UPSCALE: The downside of gentrification (2011 CCAP SRO hotel report)

Carnegie Community Action Project SRO hotel report: UPSCALE: The downside of gentrification

December 14, 2011

GENTRIFICATION IS WORSENING THE DOWNTOWN EASTSIDE HOUSING EMERGENCY. This is the conclusion of the Carnegie Community Action Project’s 4th annual hotel report, Upscaled, the Downside of Gentrification.

VANCOUVER, UNCEDED COAST SALISH TERRITORY:  Hotel rooms that used to be the housing of last resort for low income people, are being upgraded and rented to students and young workers at rents that low income residents can’t afford.  The annual survey of privately owned DTES hotels found that only 7% of rooms (235) are in buildings where all rents are $375 or lower, down from 12% in 2010 and 29% in 2009.

At least 700 people are literally homeless and living in DTES shelters, not counting people living on the streets or couch surfing says the report, released today. Thousands more live in about 3,500 privately owned SRO rooms. Many of these have deplorable conditions with poor management, rodents, cockroaches, bedbugs, and danger, especially for women, transgender people and people with health issues. Another 1,500 people live in government or non-profit owned SROs that are usually cleaner and better managed but are still tiny and don’t have private bathrooms or kitchens or meet modern earthquake standards.

This year CCAP’s fourth annual hotel report also found:

  • More hotels are excluding low income DTES residents from desperately needed housing by high prices and by class, racial and health profiling done by desk clerks;
  • The number of rooms in hotels where the lowest rent is $425 or more declined slightly (122 rooms) from last year;
  • The number of rooms in hotels where the lowest rent is $600 or more increased by 227 from last year;
  • Vacancies remain minimal with only two in rooms that rent for $375 or less;
  • At least 13 hotels charge between $200 and $375 extra when two

people share a tiny room;

  • More hotels seem to be renting illegally on a daily or weekly basis.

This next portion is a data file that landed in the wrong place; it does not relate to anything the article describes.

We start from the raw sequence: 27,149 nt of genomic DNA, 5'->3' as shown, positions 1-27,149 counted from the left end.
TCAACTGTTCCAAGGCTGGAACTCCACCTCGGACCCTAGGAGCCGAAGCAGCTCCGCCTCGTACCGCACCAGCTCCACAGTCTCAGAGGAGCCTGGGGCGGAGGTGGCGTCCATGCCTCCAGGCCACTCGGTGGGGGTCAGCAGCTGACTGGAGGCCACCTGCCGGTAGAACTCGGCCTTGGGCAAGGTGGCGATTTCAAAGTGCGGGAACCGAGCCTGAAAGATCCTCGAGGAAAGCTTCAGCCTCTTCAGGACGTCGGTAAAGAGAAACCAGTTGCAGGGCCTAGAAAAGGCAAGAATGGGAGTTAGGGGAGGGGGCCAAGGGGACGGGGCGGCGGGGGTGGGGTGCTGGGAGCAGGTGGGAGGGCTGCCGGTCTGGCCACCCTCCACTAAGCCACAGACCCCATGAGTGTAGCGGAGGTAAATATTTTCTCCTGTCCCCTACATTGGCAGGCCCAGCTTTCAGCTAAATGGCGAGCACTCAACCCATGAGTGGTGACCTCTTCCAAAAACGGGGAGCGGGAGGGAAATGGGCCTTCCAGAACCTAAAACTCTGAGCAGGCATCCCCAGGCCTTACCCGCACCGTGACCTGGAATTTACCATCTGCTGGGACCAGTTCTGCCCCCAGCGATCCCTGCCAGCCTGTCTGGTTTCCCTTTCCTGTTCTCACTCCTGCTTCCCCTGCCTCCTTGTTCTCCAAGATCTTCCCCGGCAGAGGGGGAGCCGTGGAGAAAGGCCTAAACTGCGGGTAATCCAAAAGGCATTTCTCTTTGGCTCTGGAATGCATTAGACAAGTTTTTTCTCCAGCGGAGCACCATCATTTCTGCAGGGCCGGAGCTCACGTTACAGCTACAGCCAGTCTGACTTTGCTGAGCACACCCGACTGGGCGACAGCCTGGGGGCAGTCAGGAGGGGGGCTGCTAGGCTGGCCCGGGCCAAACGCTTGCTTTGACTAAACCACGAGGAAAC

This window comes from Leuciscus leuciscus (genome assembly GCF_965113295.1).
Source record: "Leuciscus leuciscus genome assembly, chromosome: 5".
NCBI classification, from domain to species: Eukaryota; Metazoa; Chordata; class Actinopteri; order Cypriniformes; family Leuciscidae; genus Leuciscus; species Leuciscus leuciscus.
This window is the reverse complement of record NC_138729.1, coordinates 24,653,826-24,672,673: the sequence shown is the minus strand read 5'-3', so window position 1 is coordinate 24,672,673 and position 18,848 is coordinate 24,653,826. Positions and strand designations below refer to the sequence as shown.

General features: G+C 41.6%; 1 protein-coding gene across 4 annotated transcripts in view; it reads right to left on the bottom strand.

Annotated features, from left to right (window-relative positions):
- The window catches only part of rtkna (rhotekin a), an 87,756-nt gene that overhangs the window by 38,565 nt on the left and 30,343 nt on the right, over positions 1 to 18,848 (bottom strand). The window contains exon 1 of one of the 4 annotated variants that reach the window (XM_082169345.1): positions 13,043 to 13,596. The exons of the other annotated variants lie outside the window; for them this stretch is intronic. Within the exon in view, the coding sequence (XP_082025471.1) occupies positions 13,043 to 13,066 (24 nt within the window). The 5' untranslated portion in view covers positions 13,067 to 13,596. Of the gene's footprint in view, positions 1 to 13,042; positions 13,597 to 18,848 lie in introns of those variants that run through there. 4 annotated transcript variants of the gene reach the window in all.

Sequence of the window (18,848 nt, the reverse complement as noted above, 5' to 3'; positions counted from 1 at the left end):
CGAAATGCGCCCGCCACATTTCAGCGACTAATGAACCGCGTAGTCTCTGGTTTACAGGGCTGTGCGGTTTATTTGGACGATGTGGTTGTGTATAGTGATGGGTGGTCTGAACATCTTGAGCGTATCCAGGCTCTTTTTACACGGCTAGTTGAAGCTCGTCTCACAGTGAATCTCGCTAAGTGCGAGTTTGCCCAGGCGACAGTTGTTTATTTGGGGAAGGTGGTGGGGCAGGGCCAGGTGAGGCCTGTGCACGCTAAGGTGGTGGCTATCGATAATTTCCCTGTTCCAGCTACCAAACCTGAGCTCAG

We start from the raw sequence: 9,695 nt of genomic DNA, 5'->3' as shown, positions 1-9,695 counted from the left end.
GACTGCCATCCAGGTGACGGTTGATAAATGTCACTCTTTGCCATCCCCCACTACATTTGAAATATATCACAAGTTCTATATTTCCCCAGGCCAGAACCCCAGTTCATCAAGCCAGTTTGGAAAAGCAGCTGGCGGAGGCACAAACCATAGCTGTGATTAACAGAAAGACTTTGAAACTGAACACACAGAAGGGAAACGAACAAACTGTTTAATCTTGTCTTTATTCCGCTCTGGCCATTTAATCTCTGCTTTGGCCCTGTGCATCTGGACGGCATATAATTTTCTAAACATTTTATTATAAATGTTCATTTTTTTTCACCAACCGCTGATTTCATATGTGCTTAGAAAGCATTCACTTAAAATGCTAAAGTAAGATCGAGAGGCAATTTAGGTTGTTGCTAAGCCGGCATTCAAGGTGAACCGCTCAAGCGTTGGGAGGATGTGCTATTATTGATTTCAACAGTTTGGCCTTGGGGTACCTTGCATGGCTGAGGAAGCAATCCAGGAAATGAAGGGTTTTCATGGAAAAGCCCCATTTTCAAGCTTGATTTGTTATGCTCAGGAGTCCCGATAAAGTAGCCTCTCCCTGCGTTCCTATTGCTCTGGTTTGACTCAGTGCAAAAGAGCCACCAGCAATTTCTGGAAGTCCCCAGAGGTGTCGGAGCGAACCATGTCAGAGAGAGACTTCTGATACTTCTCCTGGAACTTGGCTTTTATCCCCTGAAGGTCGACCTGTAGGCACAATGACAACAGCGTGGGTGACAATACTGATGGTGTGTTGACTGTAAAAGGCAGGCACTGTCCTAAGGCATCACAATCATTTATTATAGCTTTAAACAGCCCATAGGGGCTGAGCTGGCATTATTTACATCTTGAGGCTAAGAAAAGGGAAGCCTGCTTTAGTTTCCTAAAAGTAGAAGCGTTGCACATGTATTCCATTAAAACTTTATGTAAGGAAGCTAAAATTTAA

“We are seeing more discrimination based on class, race and health stereotypes,” said Ivan Drury, one of the report’s authors.  “For example, when I tried to rent a room at the Lotus, I was told that rent was $600 a month and a room would be available at the end of the month.  Fifteen minutes later Robert Bonner tried to rent a room and was told rent was $800 and there were no vacancies.”

“We also found that only 7% of the rooms are in hotels where all the rooms rent for $375 or less,” said Jean Swanson, co-author of the report.  “This is down from 12% last year and 29% in 2009,” she added.

Herb Varley, a York Hotel resident, said he fears that the new owner of his hotel will upscale the building so it is no longer affordable by low income residents.  “Where will people live when the rents go up?” he asked.

The report makes recommendations for all three levels of government, including:

  • The city should buy 10 sites a year for social housing in the DTES and stop condo development until all current DTES residents have decent housing;
  • The province should spend its $250 million Housing Endowment Fund on housing now, make rent control apply to the unit, not the person, and make “social condition” a prohibited grounds of discrimination in the Human Rights Code.
  • The federal and provincial governments should provide funds to replace 1000 SROs a year for the next 5 years with self contained social housing that current residents can afford.

The report is available at